Cross Reactive Foods

Cross-Reactive Foods: Gluten-Free Foods That Mimic Gluten and Make You Sick

Discovering if you are gluten intolerant, whether it’s from celiac disease or gluten sensitivity, is a very big step in regaining your health. Initially, it is common for patients to feel an incredibly positive change in their health when they initially remove gluten. To say they are happy and excited is an understatement. They feel they have finally discovered the missing link to optimal health

Too often, however, that initial euphoria wears off as symptoms return. The first reaction is to assume that gluten has somehow sneaked back into the diet. Labels are read more carefully and an increased awareness occurs in an effort to discover how and where gluten contamination is occurring.

In most cases, hidden gluten is not the problem. Those that are diligent in avoiding gluten are, for the most part, doing an excellent job. The frustration, then, leads to the question: if it’s not gluten, what is it? Why am I feeling sick again?

One major area that must be addressed secondary to a gluten intolerance diagnosis is the subject of crossreactive foods. These are foods that have a similar protein structure to gluten. To the less than healthy immune system, they are literally confused for gluten. This means that eating corn, as an example, can cause your body to react just as if you ate gluten.

Not fair! I agree, but let’s look at this more closely. The news is not as bad as it may initially seem and it could be the reason you’re not feeling well.

People being affected by cross-reactive foods feel they are getting “glutened” when they are not eating gluten. The patient suffering from cross-reactive foods is having, what is for them, a gluten reaction when no gluten is present.

For these patients, we run a blood test for these particular cross-reactive foods. What are they?Let’s take a look:

Dairy products, specifically:

Whey protein – This is the liquid portion of protein left over after making cheese.

Casein, alpha and beta – These are two of the four main types of casein (milk protein) comprising 80% of the total protein in milk. The remaining protein is whey protein. (If you’re curious, the complete list is: alpha-lactalbumin, betalactoglobulin, serum albumin, and immunoglobulins.)

Milk Butyrophilin – Butyrophilin is the major protein associated with fat droplets in milk. Research studies performed independently ofone another have suggested that ingestion of butyrophilin in dairy products from cows and goats may be a potential trigger for multiple sclerosis.

Milk Chocolate – Note that a positive result does not mean chocolate is a problem, only dairy…whew!

– Millet
– Yeast
– Corn
– Rice
– Hemp
– Buckwheat
– Sorghum
– Teff
– Oats
– Amaranth
– Quinoa
– Tapioca
– Sesame
– Coffee
– Potatoes
– Eggs
– Soy
– Rye, barley, spelt, and Polish wheat (all of which, of course, are known gluten-containing grains)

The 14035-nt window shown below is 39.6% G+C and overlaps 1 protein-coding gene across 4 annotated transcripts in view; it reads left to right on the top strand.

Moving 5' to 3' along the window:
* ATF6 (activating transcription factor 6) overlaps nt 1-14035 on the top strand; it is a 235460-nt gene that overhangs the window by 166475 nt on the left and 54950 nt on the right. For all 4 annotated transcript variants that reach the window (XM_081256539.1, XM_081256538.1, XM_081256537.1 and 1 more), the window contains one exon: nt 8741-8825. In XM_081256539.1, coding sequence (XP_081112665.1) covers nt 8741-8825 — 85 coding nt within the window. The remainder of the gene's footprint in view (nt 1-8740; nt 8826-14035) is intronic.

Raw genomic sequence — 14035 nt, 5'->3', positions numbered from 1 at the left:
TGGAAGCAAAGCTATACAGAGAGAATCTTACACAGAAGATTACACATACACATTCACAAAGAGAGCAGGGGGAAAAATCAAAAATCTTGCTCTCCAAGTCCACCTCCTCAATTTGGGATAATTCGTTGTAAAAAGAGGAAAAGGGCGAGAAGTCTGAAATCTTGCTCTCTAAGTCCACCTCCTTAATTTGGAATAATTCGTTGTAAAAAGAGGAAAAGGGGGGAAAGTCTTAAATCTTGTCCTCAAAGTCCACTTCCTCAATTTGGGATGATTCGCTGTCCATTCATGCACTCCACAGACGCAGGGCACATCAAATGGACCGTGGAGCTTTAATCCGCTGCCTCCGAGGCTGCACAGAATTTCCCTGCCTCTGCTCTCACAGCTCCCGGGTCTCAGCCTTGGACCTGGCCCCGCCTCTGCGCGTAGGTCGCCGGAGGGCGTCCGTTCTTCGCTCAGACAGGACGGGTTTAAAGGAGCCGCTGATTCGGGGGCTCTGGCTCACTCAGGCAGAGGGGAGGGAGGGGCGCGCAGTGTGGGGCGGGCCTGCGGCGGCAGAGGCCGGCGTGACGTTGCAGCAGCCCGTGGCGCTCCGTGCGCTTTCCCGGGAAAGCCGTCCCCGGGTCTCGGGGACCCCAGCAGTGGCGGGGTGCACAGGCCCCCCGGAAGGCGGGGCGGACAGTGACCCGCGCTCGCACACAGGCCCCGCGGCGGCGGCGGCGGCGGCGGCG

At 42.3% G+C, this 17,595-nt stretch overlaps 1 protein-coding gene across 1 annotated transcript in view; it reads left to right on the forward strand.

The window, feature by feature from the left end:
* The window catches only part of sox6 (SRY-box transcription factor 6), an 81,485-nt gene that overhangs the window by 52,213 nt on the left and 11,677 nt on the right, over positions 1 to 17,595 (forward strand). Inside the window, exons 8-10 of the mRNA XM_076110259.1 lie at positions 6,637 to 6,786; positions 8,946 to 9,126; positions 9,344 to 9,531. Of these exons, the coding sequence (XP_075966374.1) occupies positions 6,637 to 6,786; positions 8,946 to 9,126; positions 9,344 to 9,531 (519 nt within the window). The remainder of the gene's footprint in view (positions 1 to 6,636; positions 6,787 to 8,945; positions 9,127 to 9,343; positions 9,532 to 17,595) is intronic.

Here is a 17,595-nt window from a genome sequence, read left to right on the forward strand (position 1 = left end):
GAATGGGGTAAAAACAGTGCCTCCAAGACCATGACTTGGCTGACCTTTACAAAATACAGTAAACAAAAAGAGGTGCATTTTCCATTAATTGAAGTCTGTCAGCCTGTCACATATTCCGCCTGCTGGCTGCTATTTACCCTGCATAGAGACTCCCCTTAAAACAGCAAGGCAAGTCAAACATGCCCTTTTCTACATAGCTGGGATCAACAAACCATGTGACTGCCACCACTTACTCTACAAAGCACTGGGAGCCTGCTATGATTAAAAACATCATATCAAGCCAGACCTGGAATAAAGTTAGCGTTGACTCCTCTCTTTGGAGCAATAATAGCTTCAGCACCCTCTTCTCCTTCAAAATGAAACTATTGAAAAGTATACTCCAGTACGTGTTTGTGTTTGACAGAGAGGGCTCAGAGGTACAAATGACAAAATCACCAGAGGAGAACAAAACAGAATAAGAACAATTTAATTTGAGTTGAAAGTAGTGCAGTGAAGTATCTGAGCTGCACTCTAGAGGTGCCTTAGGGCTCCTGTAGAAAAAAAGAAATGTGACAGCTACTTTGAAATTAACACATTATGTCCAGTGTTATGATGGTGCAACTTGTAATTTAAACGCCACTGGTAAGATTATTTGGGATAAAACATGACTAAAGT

I know, it’s a long list. But it’s not as bad as it sounds. First of all, while all of these foods have the potential to cause a reaction, only a few are considered so truly cross-reactive in nature that a positive test means that you should avoid them for life, just as you would gluten. These five are dairy, rice, corn, millet, and yeast.

If any of the other foods show up as positive, it is considered a temporary situation. The handling is to remove the foods for three months while making every effort to heal the gut through the following process:

1. Removal of any potential pathogens (infections)

2. Boosting the good probiotics

3. Handling any nutritional or enzyme deficiencies

4. Balancing hormones

5.Addressing the presence of any toxins, such as heavy metals

After three months of the intensive healing program along with the elimination of the positive foods, the foods are then reintroduced one by one to gauge any negative reaction. Typically there is no problem as long as the patient has been abiding by the gut healing program as outlined.

But remember, if any of the five truly reactive foods are positive on the test, those foods are recommended to be avoided for life. At my clinic, we usually find that patients who react positively to any of the five usually have been suspicious of those foods and therefore the outcome of the test is not that surprising.

Frankly, when it comes to dairy products, I’m seeing that many patients fare better off without them, regardless of the test result. Dairy products are highly pro-inflammatory and therefore create much stress on the very system we are trying to heal, the immune system. They also affect the nervous system in a similar way to gluten which explains their addictive nature. If the very thought of giving up dairy products get you upset, you may very well fall into this addictive category. And lastly, the hormones used in our dairy products truly upset the human hormonal imbalance to a marked degree.

I would highly recommend a 30 day trial of a dairy-free diet to see how you feel. Unlike gluten, it’s not dangerous to reintroduce it. After the 30 day elimination, have some dairy and see what happens. You may be surprised to find that it’s not your friend! Worried about calcium? Don’t be. You can get much better and more absorbable calcium from dark green leafy vegetables, nuts, beans, and fruit.

I realize it may not be feasible for everyone to get tested for cross-reactive foods. While the test is great and makes knowing the specific positive foods pretty simple, you don’t absolutely need it to find out the same information. It may take a little longer but I believe we can still get the job done. Here are the steps to take:

1. Do you feel like you’re eating gluten, even when you’re not? If so, proceed to step 2.

2. Look over the entire list of cross-reactive foods (exclusive of the last four, which are obviously gluten) and see which foods you regularly consume. The point here is that you won’t be having a problem with something you rarely if ever eat.